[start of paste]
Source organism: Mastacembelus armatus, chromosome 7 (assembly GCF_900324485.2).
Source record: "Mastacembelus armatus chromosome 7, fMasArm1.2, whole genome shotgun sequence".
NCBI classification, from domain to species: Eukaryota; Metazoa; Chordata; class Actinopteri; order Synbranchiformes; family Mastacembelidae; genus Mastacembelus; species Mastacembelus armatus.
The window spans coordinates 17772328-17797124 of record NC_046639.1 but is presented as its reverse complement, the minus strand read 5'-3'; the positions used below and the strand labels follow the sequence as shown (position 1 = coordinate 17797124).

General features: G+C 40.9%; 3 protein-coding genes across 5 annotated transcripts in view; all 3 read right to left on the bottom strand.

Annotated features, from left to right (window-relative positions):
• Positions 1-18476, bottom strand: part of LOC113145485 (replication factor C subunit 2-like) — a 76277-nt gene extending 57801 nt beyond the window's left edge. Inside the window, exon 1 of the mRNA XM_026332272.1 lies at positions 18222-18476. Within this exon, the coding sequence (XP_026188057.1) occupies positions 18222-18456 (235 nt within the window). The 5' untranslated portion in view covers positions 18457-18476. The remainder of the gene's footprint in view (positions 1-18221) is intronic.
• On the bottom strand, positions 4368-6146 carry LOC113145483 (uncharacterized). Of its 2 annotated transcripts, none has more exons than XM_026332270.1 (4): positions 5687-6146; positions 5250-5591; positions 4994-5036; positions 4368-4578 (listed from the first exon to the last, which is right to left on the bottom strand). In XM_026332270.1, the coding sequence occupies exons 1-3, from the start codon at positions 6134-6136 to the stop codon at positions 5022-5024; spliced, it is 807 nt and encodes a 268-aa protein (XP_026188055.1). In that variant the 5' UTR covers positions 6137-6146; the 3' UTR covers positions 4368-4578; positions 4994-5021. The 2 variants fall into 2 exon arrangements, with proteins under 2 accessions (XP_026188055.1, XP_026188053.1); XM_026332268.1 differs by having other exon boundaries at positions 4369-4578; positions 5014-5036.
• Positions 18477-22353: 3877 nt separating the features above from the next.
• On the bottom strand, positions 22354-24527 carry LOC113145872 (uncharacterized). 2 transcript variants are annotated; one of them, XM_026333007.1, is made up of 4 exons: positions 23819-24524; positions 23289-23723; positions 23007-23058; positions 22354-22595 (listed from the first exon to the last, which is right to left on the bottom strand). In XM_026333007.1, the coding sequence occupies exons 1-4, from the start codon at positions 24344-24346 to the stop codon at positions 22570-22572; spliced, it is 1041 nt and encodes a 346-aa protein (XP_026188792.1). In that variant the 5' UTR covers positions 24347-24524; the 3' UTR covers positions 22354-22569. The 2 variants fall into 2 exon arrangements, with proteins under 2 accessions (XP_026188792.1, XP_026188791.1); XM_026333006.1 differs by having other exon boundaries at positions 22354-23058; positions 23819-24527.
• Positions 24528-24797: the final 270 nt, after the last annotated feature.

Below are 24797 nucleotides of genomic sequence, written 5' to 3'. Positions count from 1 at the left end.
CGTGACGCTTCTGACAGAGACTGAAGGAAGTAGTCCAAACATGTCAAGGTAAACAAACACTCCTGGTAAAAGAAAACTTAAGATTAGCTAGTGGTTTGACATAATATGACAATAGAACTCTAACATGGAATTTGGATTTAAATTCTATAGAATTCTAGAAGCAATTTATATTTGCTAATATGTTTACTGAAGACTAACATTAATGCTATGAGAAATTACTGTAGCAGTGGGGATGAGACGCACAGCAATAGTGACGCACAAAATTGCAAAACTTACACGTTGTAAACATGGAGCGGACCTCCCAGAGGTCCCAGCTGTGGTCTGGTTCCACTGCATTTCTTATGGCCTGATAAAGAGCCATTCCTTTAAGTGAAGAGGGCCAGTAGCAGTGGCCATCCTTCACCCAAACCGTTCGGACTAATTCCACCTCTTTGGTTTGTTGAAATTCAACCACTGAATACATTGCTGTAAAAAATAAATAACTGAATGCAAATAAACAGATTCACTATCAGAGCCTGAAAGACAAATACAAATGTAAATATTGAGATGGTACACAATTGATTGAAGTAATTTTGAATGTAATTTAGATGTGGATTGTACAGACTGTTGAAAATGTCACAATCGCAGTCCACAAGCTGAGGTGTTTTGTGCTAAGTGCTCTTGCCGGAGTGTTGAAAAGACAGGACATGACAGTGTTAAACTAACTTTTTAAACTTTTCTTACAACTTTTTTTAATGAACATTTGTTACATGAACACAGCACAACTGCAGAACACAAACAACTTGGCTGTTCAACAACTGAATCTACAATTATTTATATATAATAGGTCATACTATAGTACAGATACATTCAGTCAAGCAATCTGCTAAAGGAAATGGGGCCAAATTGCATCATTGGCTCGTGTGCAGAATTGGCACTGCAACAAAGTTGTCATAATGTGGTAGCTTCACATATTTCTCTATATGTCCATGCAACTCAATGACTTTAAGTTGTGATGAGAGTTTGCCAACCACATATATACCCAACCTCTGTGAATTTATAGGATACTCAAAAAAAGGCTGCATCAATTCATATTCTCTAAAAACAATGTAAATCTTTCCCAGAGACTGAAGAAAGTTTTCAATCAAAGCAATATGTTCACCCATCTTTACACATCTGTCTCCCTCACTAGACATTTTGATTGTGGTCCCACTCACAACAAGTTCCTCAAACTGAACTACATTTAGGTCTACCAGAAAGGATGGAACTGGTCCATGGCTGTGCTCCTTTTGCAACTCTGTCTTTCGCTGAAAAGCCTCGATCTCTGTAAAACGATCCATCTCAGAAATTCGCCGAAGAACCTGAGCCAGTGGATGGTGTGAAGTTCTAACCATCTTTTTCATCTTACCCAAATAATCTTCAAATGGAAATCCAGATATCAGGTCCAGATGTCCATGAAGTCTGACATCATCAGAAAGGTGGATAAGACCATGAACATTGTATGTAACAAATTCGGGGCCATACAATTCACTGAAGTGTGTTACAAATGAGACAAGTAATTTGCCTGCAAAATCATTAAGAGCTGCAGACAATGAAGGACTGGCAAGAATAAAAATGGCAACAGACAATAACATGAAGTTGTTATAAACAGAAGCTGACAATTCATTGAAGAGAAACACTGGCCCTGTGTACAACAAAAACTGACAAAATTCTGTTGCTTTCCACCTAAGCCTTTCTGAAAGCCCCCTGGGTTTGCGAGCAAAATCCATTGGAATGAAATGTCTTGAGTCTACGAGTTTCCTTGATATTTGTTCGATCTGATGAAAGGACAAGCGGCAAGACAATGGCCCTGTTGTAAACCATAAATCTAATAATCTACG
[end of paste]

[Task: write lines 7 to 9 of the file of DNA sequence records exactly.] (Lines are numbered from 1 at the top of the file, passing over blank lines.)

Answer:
• Positions 1-18476, bottom strand: part of LOC113145485 (replication factor C subunit 2-like) — a 76277-nt gene extending 57801 nt beyond the window's left edge. Inside the window, exon 1 of the mRNA XM_026332272.1 lies at positions 18222-18476. Within this exon, the coding sequence (XP_026188057.1) occupies positions 18222-18456 (235 nt within the window). The 5' untranslated portion in view covers positions 18457-18476. The remainder of the gene's footprint in view (positions 1-18221) is intronic.
• On the bottom strand, positions 4368-6146 carry LOC113145483 (uncharacterized). Of its 2 annotated transcripts, none has more exons than XM_026332270.1 (4): positions 5687-6146; positions 5250-5591; positions 4994-5036; positions 4368-4578 (listed from the first exon to the last, which is right to left on the bottom strand). In XM_026332270.1, the coding sequence occupies exons 1-3, from the start codon at positions 6134-6136 to the stop codon at positions 5022-5024; spliced, it is 807 nt and encodes a 268-aa protein (XP_026188055.1). In that variant the 5' UTR covers positions 6137-6146; the 3' UTR covers positions 4368-4578; positions 4994-5021. The 2 variants fall into 2 exon arrangements, with proteins under 2 accessions (XP_026188055.1, XP_026188053.1); XM_026332268.1 differs by having other exon boundaries at positions 4369-4578; positions 5014-5036.
• Positions 18477-22353: 3877 nt separating the features above from the next.